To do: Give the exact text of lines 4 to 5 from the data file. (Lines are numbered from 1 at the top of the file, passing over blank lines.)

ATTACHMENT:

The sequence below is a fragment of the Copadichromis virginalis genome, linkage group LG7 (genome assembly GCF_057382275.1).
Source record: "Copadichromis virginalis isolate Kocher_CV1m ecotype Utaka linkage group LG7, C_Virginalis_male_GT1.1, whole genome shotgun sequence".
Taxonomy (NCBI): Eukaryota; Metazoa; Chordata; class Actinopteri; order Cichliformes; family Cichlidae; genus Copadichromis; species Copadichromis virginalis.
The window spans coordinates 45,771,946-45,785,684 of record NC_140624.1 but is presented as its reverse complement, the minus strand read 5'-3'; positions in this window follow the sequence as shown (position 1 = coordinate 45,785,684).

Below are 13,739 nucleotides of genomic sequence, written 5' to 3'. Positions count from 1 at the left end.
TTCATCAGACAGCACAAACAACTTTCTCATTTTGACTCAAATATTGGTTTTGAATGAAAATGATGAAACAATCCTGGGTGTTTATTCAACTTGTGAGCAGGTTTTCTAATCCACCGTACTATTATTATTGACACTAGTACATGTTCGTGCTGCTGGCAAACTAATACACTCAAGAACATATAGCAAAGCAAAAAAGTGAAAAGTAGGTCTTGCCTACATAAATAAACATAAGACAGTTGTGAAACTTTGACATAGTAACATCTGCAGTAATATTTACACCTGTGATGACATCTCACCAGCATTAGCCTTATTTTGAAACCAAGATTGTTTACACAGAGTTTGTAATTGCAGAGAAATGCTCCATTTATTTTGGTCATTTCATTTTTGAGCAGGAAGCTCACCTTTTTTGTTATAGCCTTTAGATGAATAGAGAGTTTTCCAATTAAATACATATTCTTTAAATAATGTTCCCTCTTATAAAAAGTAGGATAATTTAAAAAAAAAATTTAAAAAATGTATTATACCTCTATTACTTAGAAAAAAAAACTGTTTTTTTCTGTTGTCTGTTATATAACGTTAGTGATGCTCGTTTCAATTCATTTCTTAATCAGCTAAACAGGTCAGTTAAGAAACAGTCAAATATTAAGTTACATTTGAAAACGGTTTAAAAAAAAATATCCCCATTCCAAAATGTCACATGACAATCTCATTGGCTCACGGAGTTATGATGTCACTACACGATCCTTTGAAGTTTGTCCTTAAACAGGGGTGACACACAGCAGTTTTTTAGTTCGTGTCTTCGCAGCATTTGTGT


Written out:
The window spans coordinates 45,771,946-45,785,684 of record NC_140624.1 but is presented as its reverse complement, the minus strand read 5'-3'; positions in this window follow the sequence as shown (position 1 = coordinate 45,785,684).

Below are 13,739 nucleotides of genomic sequence, written 5' to 3'. Positions count from 1 at the left end.